The bush here is so lush and green. The trails were really beautiful and it was great to see families out hiking together. Karen and I ran, and walked and talked the last 15 or so kms. It was really good to get to know Karen better. We were having a good old heart to heart, as trail runners tend to do, and at one point she said something about people dying young. It took my breath away and I felt pretty emotional.

One of my mates, Tony, had passed away on Boxing Day. I thought of him and his adventurous spirit and thought ‘I’m bloody well doing this’.

One of my favourite memories of Tony is when we were in Bari, Italy. The gas bottle in our van had run out and it needed filling. Tony, ‘Mr Fix It’, asked a local guy about where to fill it. The guy said ‘jump on’ his scooter (so Italian) and so off Tony goes, clinging onto a gas bottle with one hand, and a random Italian guy with the other hand, laughing and waving (somehow whilst holding said gas bottle). We thought we might not see Tony again and laughed at the situation and how funny it looked to see Tony being scootered off to who knows where. He was always up for an adventure, it was one of my most favourite things about him, you never knew just where a day with Tony would lead. I figured that this 3 in 6 might be challenging but, like Tony did, live it up whilst you can.

On we continued. We finished the Rakiura trail and had a little bit of an anticlimactic run back into town.. The trail ended up reading 37km on my watch by the time we made it to the beach.  Karen and I joined Ryan and Simon by jumping in the water and having a (very brisk) swim in the bay in front of the pub. That afternoon we watched a local movie at the cinema and had a beautiful dinner at said pub.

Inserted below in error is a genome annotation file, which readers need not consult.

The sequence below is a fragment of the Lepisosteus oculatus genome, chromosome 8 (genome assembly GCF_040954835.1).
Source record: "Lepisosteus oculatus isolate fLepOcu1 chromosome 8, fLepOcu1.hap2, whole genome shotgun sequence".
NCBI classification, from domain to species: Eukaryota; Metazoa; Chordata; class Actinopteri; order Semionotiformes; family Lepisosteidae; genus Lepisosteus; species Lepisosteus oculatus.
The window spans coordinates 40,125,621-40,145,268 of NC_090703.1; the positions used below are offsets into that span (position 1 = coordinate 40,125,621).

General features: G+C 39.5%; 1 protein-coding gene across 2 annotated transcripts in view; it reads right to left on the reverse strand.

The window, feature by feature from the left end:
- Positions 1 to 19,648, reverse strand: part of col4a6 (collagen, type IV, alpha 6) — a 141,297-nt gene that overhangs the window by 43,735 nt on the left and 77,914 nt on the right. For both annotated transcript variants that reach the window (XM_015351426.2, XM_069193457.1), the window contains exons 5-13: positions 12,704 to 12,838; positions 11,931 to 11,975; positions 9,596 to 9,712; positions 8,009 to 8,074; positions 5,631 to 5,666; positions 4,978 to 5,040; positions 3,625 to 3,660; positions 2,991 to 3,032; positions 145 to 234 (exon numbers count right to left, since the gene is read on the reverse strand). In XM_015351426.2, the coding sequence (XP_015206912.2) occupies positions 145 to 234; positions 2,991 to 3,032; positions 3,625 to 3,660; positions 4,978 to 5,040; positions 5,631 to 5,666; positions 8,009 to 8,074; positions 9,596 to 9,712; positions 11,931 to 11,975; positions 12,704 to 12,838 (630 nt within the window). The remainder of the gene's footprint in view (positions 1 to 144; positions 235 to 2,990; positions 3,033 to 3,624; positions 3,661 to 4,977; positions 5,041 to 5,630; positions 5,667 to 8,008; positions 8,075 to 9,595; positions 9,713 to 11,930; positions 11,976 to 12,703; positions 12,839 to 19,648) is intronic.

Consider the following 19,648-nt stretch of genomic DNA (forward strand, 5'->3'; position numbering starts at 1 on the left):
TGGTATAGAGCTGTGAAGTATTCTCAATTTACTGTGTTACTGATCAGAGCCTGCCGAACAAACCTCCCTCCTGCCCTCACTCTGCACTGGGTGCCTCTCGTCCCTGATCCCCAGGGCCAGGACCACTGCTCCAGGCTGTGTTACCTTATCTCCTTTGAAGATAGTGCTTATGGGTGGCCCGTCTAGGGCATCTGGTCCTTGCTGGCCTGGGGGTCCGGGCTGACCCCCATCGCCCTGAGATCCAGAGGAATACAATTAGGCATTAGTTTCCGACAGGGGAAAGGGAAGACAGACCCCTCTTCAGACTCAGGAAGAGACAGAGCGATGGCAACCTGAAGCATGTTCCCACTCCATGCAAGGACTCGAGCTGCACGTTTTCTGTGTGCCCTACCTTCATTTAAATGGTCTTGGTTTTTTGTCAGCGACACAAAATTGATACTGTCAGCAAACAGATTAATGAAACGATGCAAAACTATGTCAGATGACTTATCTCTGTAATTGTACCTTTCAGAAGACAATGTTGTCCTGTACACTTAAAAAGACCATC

Bottom of the South

19th Jan: Up early for the 8am ferry. This trip was much calmer. A trip to the signpost in Bluff (what a cool little town) for an obligatory ‘bottom of NZ’ pic, then off to Te Anau we set.

It was a bit of a rush, we had a Milford Sounds cruise booked for 3:15 that afternoon but we made it and even had a few minutes standing around in the sunshine before cruising.

The cruise was a little underwhelming to be honest. The landscape is beautiful but I felt quite removed from it sitting aboard a huge boat. Either way it was a good way to relax and spend the afternoon and the Milford Sounds really is something special. We checked into our accommodation in Milford and prepared our tummies and our packs for the big day ahead of us the next day.

20th Jan:

We woke in the dark, well, maybe not woke as there’d not been a lot of sleeping.

Upset tummy. Probably nerves. Wait at the wharf and off we headed to Sandfly Point.

Cue Sandfly slapping pic!

This trail was stunning, lovely bush, flat and runnable, lots of tumbling waterfalls and vast peaks above us. The legs felt ok. Tired, and a bit heavy but ok. After about 20 km we started to climb. We knew this was a fairly long sustained climb and Maree and I cruised up it, enjoying the scenery and changing vegetation as we hiked.